Improving Your Life: How To Set Goals

Setting goals are an essential part of living the best life possible. Setting objectives is essential to progress no matter who you are or what you hope to accomplish in your personal life and your career. Whether you are a college student, a recent graduate, or several years into your career, the life choices you make now will shape your level of happiness as you age.

The best way to give yourself a chance for success and happiness is by setting goals today. But how do you actually do it? I have seen so many people approach goal-setting with an informality which rarely produces the desired results. Your goals should be so ingrained into your daily routine that you can’t help but make progress towards achieving them. Here are five concrete steps that will help you make strides toward achieving your goals.

Write Your Goals Down

Whether it’s spending more time with family or hitting your sales goals, you need to make your goals tangible. It will be easier working towards a goal that you not only define but can visualize. Committing your aspirations to paper makes them real and puts you on notice. A simple list containing bullet points like, “visit dad four hours a week,” or “make at least three calls to clients daily,” is an easy first step to take. Making a written list of activities helps keep you productive and focused.

Prioritize

Once you’ve made your list, it is important to know which ones are most important. With only 24 hours in a day, your secondary goals must be just that—secondary. You want to minimize the mistake of bouncing from goal to goal. Warren Buffett gives some wonderful advice on goal-setting, “If you make a list of 25 goals, circle the 5 that matter most to you. Then throw the other 20 away.”

While you know your own capabilities, limit your goals to what you know you can accomplish; of course with effort. Spend 80% of your time working towards the select few ambitions which move the needle the most. The other 20% is plenty to devote to less important goals.

Quantify Your Goals and Measure Them Regularly

Not all your goals will be numeric, but they are better written if they are measurable. For example, if one of your goals is to better your health, you need to find a way to measure that. Maybe that means you’re going to lose five pounds, or go to the gym twice a week, but finding a way to quantify your progress is key to executing a plan to achieve your goals. If you think outside the box a bit, you’ll find that you can attach a quantifiable target to nearly every goal you set.

You also need to look at your list of goals regularly to gauge progress in order to adjust your plan when things aren’t working.

Draw a Clear Line Between Work and Your Personal Life

Unfortunately, career aspirations and personal life goals can often run counter to one another. So how do you decide whether to focus on work or other areas of your life that are essential to happiness? The important thing to know and remember is that life goals and career goals are not mutually exclusive, but rather complementary. The important thing to remember is that you have a clear delineation of professional time and personal time.

Don’t let relationship distractions or hobbies handicap you in your career. While you’re at work, work. That’s the way to impress the parties responsible for promoting you. More importantly, it’s the way to actually build the skills relevant to your career path—which, of course, is what will lead to real success down the line. On the flip side, it’s also easy to allow work issues to creep into your personal life and clutter it up. Take time to keep yourself in check, ensuring that doesn’t happen. If you’re constantly interrupting time with your friends and family to take calls from work or finish up a project, relationships and yes, your personal goals, can become eroded over time.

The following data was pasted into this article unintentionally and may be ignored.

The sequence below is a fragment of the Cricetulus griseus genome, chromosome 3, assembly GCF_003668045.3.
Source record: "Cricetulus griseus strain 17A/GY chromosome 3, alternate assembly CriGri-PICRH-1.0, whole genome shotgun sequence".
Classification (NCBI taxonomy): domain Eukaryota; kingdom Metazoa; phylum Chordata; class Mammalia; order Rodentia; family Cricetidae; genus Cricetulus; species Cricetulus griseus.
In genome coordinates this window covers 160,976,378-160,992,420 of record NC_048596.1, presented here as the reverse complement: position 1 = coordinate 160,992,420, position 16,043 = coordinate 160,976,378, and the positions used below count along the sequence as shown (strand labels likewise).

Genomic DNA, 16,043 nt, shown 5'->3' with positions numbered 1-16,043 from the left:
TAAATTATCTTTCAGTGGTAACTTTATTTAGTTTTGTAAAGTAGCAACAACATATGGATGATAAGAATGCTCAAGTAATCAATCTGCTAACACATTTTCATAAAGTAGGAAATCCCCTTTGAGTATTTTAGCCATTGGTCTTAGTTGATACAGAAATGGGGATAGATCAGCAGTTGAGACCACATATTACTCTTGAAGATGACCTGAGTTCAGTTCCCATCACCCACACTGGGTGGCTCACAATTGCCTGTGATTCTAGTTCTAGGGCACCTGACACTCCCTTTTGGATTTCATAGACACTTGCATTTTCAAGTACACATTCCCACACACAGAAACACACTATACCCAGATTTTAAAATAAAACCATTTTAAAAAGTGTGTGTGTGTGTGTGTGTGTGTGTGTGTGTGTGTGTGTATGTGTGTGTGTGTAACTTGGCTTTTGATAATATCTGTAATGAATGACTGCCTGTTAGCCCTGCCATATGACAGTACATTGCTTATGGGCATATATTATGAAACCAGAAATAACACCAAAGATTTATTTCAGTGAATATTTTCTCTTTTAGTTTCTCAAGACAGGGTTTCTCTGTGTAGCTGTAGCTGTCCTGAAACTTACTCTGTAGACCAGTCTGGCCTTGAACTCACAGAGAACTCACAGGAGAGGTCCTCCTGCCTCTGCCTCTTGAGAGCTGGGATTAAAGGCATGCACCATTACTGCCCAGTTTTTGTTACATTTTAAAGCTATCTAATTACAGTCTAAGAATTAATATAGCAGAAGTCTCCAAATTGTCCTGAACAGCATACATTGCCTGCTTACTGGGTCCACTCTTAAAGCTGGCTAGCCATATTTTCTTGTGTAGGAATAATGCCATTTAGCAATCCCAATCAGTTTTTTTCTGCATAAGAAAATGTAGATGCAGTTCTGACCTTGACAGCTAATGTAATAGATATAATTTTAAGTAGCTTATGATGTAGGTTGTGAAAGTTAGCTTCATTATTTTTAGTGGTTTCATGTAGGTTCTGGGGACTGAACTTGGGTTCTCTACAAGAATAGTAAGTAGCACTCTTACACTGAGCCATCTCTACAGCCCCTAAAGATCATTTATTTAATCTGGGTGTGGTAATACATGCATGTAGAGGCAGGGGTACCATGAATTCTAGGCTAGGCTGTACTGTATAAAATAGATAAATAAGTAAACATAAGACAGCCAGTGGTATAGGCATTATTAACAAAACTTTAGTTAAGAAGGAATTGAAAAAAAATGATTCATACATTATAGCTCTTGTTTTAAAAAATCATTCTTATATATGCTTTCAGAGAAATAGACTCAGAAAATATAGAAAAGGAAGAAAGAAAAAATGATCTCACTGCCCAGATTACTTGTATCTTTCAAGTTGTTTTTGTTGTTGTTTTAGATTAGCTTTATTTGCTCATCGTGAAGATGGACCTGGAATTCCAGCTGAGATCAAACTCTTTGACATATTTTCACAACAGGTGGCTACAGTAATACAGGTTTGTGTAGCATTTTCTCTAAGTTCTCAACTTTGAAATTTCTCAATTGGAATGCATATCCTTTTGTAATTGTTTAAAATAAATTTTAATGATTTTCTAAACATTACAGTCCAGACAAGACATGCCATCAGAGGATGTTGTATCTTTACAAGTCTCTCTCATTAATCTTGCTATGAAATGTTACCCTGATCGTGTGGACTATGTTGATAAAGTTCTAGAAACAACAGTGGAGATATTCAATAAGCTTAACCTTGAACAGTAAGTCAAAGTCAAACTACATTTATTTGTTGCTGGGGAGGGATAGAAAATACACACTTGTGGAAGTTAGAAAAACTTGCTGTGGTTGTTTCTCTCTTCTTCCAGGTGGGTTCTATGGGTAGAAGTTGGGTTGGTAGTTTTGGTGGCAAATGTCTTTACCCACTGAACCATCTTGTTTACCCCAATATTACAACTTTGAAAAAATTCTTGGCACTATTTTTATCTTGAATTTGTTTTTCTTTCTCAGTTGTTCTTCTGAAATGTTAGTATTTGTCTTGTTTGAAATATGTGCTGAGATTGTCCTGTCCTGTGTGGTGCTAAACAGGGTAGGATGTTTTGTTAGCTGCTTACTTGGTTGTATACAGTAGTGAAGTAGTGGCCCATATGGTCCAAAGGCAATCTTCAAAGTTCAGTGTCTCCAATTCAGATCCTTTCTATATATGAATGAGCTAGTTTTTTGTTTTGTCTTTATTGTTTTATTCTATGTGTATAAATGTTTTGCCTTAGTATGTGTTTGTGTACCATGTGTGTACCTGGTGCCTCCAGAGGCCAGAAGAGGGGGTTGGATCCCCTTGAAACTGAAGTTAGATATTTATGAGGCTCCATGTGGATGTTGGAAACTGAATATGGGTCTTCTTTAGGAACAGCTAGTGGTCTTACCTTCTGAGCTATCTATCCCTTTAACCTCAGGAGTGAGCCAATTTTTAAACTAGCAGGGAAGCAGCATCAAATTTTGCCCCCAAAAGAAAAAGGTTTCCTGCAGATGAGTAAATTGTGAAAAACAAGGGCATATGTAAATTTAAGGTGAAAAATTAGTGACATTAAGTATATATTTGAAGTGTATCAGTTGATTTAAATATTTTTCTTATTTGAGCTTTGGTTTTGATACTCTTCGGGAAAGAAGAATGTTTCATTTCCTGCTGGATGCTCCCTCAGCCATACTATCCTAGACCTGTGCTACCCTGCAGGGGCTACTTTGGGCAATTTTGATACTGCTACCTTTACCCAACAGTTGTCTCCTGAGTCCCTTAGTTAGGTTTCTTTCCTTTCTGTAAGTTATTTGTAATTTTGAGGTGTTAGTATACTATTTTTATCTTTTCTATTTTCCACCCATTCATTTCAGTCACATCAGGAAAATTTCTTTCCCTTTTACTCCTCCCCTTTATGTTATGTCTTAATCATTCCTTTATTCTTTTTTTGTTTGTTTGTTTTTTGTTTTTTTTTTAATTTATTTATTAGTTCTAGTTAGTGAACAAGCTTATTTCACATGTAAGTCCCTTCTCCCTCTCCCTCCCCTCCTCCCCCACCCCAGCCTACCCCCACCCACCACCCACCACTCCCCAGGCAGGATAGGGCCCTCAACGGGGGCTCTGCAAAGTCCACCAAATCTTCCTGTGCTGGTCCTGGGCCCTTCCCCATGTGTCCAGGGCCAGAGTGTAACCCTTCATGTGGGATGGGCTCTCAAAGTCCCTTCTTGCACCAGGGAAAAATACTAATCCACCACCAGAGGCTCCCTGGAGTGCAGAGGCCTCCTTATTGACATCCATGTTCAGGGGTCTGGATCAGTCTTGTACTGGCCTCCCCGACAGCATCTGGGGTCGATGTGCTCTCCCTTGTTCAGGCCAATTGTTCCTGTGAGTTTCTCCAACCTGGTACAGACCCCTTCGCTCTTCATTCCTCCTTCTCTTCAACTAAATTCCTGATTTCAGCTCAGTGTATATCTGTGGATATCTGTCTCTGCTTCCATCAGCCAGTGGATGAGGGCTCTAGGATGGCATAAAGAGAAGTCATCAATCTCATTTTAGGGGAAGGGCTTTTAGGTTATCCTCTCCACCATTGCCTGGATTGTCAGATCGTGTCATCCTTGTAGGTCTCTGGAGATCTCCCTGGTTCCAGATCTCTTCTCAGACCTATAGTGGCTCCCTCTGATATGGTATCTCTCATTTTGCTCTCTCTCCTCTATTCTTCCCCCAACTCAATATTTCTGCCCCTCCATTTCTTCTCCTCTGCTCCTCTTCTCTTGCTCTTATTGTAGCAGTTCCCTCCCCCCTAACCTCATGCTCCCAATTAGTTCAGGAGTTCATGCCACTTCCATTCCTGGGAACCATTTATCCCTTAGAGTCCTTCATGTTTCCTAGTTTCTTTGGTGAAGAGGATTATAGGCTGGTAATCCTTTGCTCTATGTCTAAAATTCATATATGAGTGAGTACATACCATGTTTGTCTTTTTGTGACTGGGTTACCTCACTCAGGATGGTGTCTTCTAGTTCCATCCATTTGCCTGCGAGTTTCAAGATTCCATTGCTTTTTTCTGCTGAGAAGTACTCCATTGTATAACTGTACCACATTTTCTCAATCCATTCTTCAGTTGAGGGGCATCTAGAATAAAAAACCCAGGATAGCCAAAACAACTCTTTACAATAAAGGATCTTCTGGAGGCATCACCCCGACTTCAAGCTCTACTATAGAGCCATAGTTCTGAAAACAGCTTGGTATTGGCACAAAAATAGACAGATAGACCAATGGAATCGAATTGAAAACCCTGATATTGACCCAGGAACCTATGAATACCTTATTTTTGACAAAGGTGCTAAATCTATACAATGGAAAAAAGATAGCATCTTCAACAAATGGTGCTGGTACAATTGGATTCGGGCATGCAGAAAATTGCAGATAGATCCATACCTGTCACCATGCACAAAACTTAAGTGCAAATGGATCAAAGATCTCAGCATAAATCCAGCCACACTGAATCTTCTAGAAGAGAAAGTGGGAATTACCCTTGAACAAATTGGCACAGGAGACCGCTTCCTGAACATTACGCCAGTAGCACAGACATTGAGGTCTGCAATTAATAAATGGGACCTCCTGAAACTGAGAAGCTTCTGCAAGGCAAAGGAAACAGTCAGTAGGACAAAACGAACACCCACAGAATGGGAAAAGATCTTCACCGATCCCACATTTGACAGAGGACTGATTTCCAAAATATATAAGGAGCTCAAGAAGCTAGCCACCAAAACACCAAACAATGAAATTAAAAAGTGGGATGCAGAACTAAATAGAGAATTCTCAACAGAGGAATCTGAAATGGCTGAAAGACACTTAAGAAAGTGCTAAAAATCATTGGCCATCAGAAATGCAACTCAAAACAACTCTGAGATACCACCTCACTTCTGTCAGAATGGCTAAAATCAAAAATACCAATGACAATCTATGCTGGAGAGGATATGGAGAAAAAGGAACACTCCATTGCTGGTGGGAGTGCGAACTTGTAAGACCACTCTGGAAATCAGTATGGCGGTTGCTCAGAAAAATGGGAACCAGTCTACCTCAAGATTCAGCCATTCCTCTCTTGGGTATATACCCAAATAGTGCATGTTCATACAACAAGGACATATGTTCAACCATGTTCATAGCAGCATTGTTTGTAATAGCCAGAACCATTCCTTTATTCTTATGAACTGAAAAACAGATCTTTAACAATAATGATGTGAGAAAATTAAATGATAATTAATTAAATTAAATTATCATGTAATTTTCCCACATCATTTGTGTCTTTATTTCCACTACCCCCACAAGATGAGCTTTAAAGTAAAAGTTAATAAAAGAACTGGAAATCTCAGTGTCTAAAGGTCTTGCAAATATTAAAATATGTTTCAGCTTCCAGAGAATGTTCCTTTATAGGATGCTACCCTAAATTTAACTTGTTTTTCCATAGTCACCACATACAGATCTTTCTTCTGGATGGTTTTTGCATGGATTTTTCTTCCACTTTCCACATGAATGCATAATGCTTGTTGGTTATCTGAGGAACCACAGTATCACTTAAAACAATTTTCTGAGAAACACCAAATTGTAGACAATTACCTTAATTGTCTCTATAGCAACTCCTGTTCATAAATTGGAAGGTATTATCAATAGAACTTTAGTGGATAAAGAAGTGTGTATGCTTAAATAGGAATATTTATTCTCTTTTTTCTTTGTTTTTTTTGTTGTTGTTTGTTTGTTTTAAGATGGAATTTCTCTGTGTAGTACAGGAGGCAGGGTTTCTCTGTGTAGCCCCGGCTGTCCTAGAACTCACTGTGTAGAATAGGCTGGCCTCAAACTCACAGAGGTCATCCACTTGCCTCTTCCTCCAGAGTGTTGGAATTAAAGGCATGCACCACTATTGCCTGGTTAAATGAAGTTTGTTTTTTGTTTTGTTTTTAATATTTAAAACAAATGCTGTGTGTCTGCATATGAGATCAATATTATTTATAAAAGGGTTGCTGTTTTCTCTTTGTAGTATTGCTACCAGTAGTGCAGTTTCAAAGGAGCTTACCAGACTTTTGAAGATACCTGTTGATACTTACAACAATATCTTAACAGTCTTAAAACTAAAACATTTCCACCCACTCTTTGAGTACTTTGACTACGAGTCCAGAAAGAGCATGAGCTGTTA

People are understanding, sure, but they also need to feel valued. You’ll also get more out of the same relationships than you would if you were trying to juggle constantly. Just draw the line.

Give Yourself Rewards or Consequences for Your Performance

Yes, this one seems pretty elementary. Attach a reward system to your goals by dangling a carrot for monthly, weekly, and even daily work towards your targets. If you execute on the numerical points of reference you laid out in step 3, you deserve some compensation, right? It can be food-related or a particular activity you enjoy— just decide what you really value and use that as a base to incentivize. Conversely, be prepared to take something away from yourself for failure to follow through. You have to get creative here, but kids would rarely do their chores if they didn’t get an allowance for completing them or time-out for not doing so. Even as adults, we aren’t all that different.

None of this advice on setting goals is new. There’s a good reason for that. These goal-setting strategies work. If you can find a way to systematize reaching your goals, your chances of achieving them, skyrocket. It’s easy to flounder around pursuing the vague idea of goals and in the end, you never really achieve anything. Success isn’t always about persistence or will or grit. Sometimes, it can be as simple as having the right process in place.

Lane has been in the real world for about a year, have traveled Europe, and loves living and working in the Tar Heel State. Lane grew up in a tiny town, went to school at UNC and now living in Raleigh, North Carolina.

You may also like

Leave a Reply

Your email address will not be published. Required fields are marked *